"Suddenly, they came up with a bunch of regulations and we became criminals overnight," Sinha said. To avoid putting small business owners like Sinha in a vulnerable position where they may have to close down, regulations should be introduced with the expectation that it may take time for artisans to pivot toward more sustainable practices.
Besides delving into the responsibility that brands have toward artisans, the summit also asked what role the media ought to play in covering this segment of the fashion industry. The New York Times' Vanessa Friedman, Business of Fashion and Vogue India's Bandana Tewari and director of "The True Cost" Andrew Morgan all weighed in on the issue.
"I'm not just saying this to pay lip service — I think the handwork economy is still one of the greatest, most untold stories," Morgan said.
He outlined his belief that mainstream media reflects the wider population's values more often than it leads them, and claimed that as consumers continue to make their interest in artisan stories clear, the media will respond.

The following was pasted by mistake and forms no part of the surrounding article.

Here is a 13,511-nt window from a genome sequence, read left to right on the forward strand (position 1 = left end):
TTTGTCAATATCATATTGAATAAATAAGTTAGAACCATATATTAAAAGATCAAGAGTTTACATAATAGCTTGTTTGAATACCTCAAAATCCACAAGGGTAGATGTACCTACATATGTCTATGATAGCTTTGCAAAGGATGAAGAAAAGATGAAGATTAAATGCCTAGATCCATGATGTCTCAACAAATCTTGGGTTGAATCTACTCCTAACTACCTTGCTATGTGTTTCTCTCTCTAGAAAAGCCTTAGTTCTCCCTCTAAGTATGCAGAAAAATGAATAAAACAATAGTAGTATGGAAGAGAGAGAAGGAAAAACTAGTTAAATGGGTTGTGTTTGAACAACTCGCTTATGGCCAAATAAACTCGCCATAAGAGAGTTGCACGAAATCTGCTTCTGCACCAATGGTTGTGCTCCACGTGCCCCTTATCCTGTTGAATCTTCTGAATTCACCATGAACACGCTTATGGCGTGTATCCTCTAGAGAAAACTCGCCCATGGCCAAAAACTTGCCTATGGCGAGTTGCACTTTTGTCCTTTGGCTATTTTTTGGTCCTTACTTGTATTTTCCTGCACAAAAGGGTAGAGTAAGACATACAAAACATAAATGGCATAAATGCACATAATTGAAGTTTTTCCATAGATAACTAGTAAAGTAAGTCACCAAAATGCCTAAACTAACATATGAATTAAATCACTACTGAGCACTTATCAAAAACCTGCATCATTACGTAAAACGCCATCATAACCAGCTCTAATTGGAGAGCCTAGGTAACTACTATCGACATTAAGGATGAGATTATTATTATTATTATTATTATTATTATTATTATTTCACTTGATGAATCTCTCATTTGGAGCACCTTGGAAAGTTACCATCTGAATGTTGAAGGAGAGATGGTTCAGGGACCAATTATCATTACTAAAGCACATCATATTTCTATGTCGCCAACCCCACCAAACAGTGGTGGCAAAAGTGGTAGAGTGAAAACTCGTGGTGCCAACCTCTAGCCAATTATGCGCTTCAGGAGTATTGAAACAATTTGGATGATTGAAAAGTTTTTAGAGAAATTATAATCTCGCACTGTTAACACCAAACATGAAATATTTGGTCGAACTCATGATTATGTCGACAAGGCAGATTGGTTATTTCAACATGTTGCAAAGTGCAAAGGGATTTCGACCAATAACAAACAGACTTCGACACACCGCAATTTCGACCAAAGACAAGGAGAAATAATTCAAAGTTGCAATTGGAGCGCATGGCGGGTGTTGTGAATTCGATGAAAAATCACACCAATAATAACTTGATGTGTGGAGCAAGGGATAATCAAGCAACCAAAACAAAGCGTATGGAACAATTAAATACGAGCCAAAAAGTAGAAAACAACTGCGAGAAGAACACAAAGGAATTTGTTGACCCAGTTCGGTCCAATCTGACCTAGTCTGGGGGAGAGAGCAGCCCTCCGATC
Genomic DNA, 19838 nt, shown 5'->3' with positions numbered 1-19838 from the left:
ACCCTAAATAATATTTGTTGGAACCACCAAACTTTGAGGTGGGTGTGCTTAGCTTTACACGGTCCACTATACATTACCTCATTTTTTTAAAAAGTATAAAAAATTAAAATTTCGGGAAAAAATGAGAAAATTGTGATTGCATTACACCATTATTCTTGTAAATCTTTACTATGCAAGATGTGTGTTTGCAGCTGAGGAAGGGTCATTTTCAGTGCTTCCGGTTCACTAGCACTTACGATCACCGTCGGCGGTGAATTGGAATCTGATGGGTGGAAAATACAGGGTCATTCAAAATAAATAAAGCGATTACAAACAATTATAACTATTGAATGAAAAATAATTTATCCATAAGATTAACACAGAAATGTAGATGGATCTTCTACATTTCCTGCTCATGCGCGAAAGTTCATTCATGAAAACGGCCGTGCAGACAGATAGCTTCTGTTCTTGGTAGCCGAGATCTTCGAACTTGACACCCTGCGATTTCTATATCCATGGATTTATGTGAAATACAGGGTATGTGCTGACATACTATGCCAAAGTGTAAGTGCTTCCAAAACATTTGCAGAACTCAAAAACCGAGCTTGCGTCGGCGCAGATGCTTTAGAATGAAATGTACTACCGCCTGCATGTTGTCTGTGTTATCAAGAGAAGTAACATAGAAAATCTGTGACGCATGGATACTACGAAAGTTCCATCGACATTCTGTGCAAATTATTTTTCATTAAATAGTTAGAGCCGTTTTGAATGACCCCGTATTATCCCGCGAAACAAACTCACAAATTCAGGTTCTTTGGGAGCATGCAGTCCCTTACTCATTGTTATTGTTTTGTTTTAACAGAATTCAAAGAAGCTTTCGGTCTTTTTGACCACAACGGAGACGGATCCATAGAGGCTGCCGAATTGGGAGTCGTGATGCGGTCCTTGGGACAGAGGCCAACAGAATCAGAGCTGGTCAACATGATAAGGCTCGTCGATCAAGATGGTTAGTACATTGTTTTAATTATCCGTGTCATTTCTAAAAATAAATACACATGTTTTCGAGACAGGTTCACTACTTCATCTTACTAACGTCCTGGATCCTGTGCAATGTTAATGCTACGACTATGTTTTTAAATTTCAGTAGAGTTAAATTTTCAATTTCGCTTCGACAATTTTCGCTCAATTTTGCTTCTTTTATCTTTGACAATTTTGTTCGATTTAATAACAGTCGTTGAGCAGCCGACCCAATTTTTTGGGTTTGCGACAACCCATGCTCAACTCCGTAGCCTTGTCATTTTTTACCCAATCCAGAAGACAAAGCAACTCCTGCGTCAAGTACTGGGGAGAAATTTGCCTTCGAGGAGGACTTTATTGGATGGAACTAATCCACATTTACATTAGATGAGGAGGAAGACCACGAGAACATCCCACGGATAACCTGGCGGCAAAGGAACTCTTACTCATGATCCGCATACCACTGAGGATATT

Tewari added that fashion media needs to shift from a focus on product to a focus on people.
"I'm overwhelmed sometimes at the level of invisibility of the people who make the things that we love," she said. To her, the challenge is looking for a way to make the artisan story "cool," especially in the context of an image-driven publication like Vogue. Tewari suggested that artisan stories should be presented in a manner as visually compelling as the National Geographic photo essays she used to pore over growing up.
Friedman asserted that part of the problem is that the fashion industry at large doesn't share a common vocabulary for talking about these issues.